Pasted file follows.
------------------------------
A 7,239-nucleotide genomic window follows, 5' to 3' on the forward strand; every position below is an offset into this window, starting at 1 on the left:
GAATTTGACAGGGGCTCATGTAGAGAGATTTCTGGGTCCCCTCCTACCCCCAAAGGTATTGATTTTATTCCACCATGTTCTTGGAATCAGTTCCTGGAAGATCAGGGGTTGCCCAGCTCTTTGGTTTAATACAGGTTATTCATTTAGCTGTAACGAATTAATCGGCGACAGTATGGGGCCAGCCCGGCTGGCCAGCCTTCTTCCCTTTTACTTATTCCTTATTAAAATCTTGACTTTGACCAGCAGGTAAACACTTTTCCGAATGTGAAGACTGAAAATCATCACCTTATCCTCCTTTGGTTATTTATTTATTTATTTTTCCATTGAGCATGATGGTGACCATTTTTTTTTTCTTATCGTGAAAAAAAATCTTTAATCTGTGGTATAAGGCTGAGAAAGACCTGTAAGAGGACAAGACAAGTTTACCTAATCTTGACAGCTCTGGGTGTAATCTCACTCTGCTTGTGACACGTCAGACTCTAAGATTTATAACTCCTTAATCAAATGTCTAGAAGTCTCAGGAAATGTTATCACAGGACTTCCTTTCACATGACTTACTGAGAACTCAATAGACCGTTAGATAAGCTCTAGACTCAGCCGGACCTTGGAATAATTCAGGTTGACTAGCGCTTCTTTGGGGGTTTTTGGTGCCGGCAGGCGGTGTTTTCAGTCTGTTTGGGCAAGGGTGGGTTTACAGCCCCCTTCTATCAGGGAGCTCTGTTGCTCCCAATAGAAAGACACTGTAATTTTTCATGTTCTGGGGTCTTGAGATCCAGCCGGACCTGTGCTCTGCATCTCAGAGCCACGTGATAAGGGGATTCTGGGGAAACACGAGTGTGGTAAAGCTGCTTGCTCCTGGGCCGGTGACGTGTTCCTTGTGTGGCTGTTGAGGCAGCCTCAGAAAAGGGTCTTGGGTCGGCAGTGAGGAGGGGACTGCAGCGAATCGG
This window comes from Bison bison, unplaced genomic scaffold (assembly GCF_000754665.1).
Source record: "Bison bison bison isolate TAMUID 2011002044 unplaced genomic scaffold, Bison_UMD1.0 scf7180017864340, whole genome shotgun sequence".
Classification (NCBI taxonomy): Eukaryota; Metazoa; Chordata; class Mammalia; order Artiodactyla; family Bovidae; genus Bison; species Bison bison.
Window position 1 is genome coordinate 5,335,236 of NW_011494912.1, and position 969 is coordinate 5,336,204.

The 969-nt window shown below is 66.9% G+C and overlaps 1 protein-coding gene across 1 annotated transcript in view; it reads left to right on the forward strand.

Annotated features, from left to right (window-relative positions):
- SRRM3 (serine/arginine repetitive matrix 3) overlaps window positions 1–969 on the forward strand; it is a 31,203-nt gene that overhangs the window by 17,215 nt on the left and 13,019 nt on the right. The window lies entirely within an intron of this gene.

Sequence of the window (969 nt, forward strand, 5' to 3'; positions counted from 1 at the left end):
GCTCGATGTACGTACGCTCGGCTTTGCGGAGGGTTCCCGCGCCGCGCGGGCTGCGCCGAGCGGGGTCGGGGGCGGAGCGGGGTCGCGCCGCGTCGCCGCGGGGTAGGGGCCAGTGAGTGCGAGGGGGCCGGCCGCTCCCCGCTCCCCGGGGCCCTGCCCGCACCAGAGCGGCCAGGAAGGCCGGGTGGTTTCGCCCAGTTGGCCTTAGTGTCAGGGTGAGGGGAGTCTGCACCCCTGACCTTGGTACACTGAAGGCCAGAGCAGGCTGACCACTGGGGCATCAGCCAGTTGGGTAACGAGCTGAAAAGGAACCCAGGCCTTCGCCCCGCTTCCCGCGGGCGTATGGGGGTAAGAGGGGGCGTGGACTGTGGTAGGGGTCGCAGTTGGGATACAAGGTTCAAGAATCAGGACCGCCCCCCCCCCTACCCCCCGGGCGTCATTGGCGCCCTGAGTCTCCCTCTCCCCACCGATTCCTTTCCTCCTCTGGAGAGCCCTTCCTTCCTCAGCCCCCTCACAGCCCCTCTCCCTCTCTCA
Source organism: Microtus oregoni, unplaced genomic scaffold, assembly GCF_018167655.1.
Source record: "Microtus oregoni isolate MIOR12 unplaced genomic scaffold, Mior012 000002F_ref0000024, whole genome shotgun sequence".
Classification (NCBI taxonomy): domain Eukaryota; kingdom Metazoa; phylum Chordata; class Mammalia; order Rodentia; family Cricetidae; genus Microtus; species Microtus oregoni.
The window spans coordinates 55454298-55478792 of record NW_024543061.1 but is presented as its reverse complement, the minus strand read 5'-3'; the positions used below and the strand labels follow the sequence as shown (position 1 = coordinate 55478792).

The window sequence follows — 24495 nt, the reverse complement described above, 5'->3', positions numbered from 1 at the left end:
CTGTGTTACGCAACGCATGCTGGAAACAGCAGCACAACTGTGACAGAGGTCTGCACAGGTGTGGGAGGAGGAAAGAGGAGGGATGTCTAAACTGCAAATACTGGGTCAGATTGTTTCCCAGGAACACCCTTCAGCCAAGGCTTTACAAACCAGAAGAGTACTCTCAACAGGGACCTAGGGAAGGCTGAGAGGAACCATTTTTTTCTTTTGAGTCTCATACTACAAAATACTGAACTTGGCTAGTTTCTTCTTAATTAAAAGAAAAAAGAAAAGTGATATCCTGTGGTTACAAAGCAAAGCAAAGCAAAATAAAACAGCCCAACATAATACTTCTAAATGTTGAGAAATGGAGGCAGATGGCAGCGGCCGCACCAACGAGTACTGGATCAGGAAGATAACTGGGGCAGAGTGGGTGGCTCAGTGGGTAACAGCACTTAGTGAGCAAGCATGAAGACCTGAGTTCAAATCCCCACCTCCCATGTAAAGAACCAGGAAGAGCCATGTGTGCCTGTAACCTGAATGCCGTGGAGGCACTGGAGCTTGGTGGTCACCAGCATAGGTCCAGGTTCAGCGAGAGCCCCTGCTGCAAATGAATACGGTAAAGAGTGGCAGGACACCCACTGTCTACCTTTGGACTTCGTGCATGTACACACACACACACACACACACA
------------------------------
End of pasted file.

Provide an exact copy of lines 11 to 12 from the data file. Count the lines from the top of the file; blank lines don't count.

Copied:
GCTCGATGTACGTACGCTCGGCTTTGCGGAGGGTTCCCGCGCCGCGCGGGCTGCGCCGAGCGGGGTCGGGGGCGGAGCGGGGTCGCGCCGCGTCGCCGCGGGGTAGGGGCCAGTGAGTGCGAGGGGGCCGGCCGCTCCCCGCTCCCCGGGGCCCTGCCCGCACCAGAGCGGCCAGGAAGGCCGGGTGGTTTCGCCCAGTTGGCCTTAGTGTCAGGGTGAGGGGAGTCTGCACCCCTGACCTTGGTACACTGAAGGCCAGAGCAGGCTGACCACTGGGGCATCAGCCAGTTGGGTAACGAGCTGAAAAGGAACCCAGGCCTTCGCCCCGCTTCCCGCGGGCGTATGGGGGTAAGAGGGGGCGTGGACTGTGGTAGGGGTCGCAGTTGGGATACAAGGTTCAAGAATCAGGACCGCCCCCCCCCCTACCCCCCGGGCGTCATTGGCGCCCTGAGTCTCCCTCTCCCCACCGATTCCTTTCCTCCTCTGGAGAGCCCTTCCTTCCTCAGCCCCCTCACAGCCCCTCTCCCTCTCTCA
Source organism: Microtus oregoni, unplaced genomic scaffold, assembly GCF_018167655.1.